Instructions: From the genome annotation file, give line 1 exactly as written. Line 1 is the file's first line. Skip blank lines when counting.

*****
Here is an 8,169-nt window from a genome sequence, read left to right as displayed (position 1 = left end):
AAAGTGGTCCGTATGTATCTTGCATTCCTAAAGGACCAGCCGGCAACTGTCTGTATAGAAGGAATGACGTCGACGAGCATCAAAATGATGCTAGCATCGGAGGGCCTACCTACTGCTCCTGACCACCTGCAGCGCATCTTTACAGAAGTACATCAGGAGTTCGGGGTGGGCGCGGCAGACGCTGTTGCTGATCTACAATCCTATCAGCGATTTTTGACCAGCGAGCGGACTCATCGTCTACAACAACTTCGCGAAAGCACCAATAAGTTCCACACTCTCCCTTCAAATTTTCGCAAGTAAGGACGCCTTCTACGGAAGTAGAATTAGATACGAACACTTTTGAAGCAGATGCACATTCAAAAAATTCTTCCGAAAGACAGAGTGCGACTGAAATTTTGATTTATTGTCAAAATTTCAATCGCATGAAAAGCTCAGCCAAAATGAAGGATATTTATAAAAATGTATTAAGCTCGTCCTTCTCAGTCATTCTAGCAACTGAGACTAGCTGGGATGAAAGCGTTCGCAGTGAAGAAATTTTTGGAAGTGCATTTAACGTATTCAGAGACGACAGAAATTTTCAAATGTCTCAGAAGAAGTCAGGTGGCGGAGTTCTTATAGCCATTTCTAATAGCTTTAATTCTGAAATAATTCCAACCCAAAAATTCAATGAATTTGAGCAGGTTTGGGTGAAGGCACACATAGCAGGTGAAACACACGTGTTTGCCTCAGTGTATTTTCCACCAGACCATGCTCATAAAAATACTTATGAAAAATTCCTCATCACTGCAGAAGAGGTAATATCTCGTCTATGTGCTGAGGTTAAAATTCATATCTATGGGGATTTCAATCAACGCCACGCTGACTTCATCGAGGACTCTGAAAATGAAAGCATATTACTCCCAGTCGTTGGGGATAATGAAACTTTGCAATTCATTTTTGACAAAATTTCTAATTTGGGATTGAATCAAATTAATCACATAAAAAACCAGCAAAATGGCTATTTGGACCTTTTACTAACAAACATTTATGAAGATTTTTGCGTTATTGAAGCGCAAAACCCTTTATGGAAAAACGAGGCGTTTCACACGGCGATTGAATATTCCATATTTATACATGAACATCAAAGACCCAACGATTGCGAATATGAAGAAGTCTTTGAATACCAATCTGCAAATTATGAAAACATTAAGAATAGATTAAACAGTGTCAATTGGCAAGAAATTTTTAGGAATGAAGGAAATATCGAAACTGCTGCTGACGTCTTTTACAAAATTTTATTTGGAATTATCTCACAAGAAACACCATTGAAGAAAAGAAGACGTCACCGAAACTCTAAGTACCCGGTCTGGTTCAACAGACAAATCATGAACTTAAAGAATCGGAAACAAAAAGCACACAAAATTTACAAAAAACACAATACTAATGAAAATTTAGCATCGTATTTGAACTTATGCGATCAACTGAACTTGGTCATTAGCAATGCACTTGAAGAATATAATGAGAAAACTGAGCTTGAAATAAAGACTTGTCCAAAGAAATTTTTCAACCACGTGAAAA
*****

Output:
Here is an 8,169-nt window from a genome sequence, read left to right as displayed (position 1 = left end):